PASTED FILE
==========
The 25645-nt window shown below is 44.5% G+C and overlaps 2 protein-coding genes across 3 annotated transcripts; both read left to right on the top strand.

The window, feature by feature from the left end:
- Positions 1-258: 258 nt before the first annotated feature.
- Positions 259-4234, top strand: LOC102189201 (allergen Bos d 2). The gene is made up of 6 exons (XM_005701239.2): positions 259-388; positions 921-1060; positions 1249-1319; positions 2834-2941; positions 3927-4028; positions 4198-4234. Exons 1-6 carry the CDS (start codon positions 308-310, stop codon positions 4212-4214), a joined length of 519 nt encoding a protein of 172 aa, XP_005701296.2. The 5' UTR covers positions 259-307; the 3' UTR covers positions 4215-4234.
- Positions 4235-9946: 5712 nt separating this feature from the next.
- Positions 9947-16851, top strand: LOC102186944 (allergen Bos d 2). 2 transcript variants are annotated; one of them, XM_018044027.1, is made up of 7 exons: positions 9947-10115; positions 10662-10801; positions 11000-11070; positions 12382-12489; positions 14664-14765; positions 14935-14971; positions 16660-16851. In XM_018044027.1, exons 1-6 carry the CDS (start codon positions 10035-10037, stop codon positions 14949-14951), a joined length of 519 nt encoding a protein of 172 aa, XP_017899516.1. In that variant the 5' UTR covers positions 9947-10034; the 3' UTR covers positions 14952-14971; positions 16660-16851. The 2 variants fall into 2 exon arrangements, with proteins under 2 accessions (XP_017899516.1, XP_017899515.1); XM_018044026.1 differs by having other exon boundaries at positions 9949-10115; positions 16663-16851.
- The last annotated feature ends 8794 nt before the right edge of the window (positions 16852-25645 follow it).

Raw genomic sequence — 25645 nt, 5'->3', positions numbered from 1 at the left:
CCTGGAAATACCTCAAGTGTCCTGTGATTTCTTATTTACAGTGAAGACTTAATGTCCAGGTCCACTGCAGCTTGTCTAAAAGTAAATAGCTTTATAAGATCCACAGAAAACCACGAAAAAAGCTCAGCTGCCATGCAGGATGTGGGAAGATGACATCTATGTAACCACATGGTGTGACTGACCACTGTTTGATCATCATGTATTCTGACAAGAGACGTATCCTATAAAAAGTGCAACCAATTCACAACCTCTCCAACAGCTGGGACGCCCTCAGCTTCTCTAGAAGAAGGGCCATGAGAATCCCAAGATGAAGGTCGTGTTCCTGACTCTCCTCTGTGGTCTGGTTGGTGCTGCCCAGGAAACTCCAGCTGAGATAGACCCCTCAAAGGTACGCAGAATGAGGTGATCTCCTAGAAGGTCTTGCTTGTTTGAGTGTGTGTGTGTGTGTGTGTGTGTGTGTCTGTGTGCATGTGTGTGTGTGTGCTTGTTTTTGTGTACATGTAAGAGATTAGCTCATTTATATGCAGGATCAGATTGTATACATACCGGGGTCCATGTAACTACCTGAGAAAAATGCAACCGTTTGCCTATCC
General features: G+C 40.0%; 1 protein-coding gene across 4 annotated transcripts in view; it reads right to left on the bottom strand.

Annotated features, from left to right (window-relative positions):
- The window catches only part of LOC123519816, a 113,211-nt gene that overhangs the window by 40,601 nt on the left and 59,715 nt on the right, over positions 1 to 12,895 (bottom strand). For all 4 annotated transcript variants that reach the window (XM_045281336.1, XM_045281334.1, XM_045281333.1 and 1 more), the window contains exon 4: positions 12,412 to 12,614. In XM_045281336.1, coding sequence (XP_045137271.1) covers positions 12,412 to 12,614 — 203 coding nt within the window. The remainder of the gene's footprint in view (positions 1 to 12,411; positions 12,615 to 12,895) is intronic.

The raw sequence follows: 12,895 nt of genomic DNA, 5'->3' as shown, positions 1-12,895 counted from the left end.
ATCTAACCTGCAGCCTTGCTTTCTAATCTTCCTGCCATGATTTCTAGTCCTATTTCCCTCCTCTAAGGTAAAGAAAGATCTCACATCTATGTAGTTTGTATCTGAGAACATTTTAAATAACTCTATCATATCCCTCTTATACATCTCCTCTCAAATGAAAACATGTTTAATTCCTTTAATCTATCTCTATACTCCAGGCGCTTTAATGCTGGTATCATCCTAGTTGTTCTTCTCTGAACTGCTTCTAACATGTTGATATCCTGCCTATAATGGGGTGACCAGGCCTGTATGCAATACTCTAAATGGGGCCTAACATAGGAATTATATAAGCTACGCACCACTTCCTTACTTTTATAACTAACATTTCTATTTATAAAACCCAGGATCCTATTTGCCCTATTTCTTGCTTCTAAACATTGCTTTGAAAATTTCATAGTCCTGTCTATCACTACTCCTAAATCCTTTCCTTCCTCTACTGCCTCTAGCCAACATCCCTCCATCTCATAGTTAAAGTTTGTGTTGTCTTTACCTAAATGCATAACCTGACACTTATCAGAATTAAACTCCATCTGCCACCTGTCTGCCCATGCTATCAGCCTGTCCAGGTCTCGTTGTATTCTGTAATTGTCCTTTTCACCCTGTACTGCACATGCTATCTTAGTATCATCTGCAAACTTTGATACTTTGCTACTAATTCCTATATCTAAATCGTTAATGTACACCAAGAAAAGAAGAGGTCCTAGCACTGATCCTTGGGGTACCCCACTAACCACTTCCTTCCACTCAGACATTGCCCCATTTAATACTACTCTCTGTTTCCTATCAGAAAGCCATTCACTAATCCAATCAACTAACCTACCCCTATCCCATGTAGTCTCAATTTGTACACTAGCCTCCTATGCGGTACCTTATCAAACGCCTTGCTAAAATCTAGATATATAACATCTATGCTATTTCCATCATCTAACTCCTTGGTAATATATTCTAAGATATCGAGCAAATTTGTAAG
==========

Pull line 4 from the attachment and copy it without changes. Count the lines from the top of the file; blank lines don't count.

- Positions 259-4234, top strand: LOC102189201 (allergen Bos d 2). The gene is made up of 6 exons (XM_005701239.2): positions 259-388; positions 921-1060; positions 1249-1319; positions 2834-2941; positions 3927-4028; positions 4198-4234. Exons 1-6 carry the CDS (start codon positions 308-310, stop codon positions 4212-4214), a joined length of 519 nt encoding a protein of 172 aa, XP_005701296.2. The 5' UTR covers positions 259-307; the 3' UTR covers positions 4215-4234.